Dylan Glaser is finally free of the haze of pain that has plagued him for years, enabling him to reclaim his life – without ever taking an opioid.
The 24-year-old Jackson was born with congenital spinal stenosis, but didn’t know it until he was in a car accident at Garden State Parkway at the age of 19.
“After the accident, I was in pain literally every day of my life,” Glaser recalled. “I never got a break from it. It was terrible. But I never wanted to go down the path of drugs, like opioids.”
After a few years of experimenting with physical therapy and other therapies, he met Dr. Robert Jungko, a board-certified anesthesiologist at the University of California, San Francisco Rutgers Robert Wood Johnson Medical Collegewho offered a non-opioid solution – spinal cord stimulation.
Similar to the technology used in pacemakers, this procedure places devices in the spine that essentially block pain signals from reaching the brain. Eight weeks after the operation, Glaser was doing plank exercises, swimming, running, and playing baseball.
“I felt great,” he said. “When you’re in pain, you’re really living in this blurry world. Now that I’m feeling better, it’s like my sanity has come back. I’m literally just a happy person.”
Glaser is one of a growing number of patients dealing with pain without resorting to highly addictive opioids, spawning an addiction epidemic that has killed hundreds of thousands of people, many of them young adults.
One response to the overdose crisis has been to dramatically reduce opioid prescriptions. According to the Centers for Disease Control, in 2020, the layoff rate fell to its lowest level in 15 years. In New Jersey, the 2020 rate was 31.8 prescriptions per 100 people, well below the national average of 43.3 and about half the number of prescriptions in 2012.
“There was an emphasis on changing the framework from pain management to interventional pain management,” Jongco explained. We are looking for ways to not only treat the pain but also the underlying cause.
He added that a customized approach to pain management yields much better results, without the risk of addiction Dr. Christine DiFranco, MD, ER, holy name Pain Management Center at Holy Name Medical Center.
“We have a lot of tools in our bag that we can use to manage pain safely and effectively” DeFranco said. “Pain doesn’t have to mean opioids.”
Modalities run the gamut, from conservative treatments, such as physical therapy and acupuncture, to nerve blocks that use injections to block pain from specific nerves, and radiofrequency ablation, which sends waves through a precisely placed needle to heat an area of a nerve, preventing pain signals from getting through. to the brain. These approaches are used to treat everything from pain in cancer patients and surgery patients to migraines, herniated discs, and other orthopedic conditions.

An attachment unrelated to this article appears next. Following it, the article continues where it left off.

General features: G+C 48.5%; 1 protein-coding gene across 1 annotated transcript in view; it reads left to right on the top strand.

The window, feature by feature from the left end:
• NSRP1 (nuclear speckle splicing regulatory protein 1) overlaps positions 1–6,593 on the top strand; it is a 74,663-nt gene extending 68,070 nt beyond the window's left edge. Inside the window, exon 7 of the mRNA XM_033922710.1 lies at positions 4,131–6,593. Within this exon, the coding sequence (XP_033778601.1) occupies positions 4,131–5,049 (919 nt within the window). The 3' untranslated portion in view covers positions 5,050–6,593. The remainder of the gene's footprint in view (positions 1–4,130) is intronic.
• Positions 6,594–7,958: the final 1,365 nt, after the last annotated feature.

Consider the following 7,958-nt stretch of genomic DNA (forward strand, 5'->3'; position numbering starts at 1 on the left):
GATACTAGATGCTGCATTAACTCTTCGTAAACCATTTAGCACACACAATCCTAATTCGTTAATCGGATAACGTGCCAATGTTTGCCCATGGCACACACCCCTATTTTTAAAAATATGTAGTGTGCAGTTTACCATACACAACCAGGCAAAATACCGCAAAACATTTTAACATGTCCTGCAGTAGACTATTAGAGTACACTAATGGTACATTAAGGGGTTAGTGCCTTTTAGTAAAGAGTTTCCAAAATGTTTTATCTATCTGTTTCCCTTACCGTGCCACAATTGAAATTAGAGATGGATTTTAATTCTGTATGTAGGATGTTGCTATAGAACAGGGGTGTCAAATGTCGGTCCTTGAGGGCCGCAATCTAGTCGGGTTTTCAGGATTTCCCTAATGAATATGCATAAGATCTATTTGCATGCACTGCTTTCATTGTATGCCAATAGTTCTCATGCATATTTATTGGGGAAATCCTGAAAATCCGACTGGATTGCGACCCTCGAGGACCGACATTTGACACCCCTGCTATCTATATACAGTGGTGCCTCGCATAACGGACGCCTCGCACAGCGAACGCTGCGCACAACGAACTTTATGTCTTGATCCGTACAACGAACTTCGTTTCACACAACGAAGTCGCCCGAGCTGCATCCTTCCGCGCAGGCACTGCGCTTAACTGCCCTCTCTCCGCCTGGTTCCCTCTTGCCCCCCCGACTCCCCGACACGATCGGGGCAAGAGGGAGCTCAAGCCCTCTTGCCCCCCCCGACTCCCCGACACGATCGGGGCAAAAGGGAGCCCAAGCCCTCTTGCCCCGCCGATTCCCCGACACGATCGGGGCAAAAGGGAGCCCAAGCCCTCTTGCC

Non-opioid medications also play a transformative role in pain management. One drug slowly gaining traction is low-dose naltrexone, which ironically is used to reverse overdoses. The drug has produced amazing results in patients, relieving chronic pain caused by all kinds of conditions, including HIV, lupus and rheumatoid arthritis, according to Dr. Christine Cardamon, an interventional physiotherapist at Summit Medical Group.
“With my chronic pain residents, this is the closest thing to a silver bullet,” she said. “Using a tenth of the normal dose of what we’d use for an overdose, we can reduce inflammation and help the neural pathway. It triggers your natural endorphins. Amazing thing. Even though it’s not covered by insurance, it’s very cheap.”
Al-Hail regrets that more doctors are not offering patients this option.
“Most people are so happy they wonder why they didn’t know this before,” she said. “A lot of docs don’t know about this.”
Then there is cannabis.
said James Salwitz, MD, a medical oncologist at Cancer care at Asterawith offices throughout New Jersey. “It is an essential part of our treatment method.
“This is the safest complex ever,” he added. “There are concerns about overuse when people’s brains are shaped, but I’ve never seen a single case of a marijuana overdose.”
At Holy Name, combating pain with non-opioid methods is a systemic shift that permeates every area of medicine.
“Seeing this pandemic has helped drive the medical community to make sure that the drugs we choose are the best medications to manage a specific condition,” DiFranco said. “Where opioids were once used across the board, we’re now focusing on what’s most appropriate – with great results.”
Nancy Barillo writes frequently for NJ Advance Media / Jersey’s Best. A former state correspondent, she previously worked for the Associated Press and The Record.
This article originally appeared in the Winter 2022 issue of Jersey’s Best. Subscription here For in-depth access to everything that makes the Garden State great.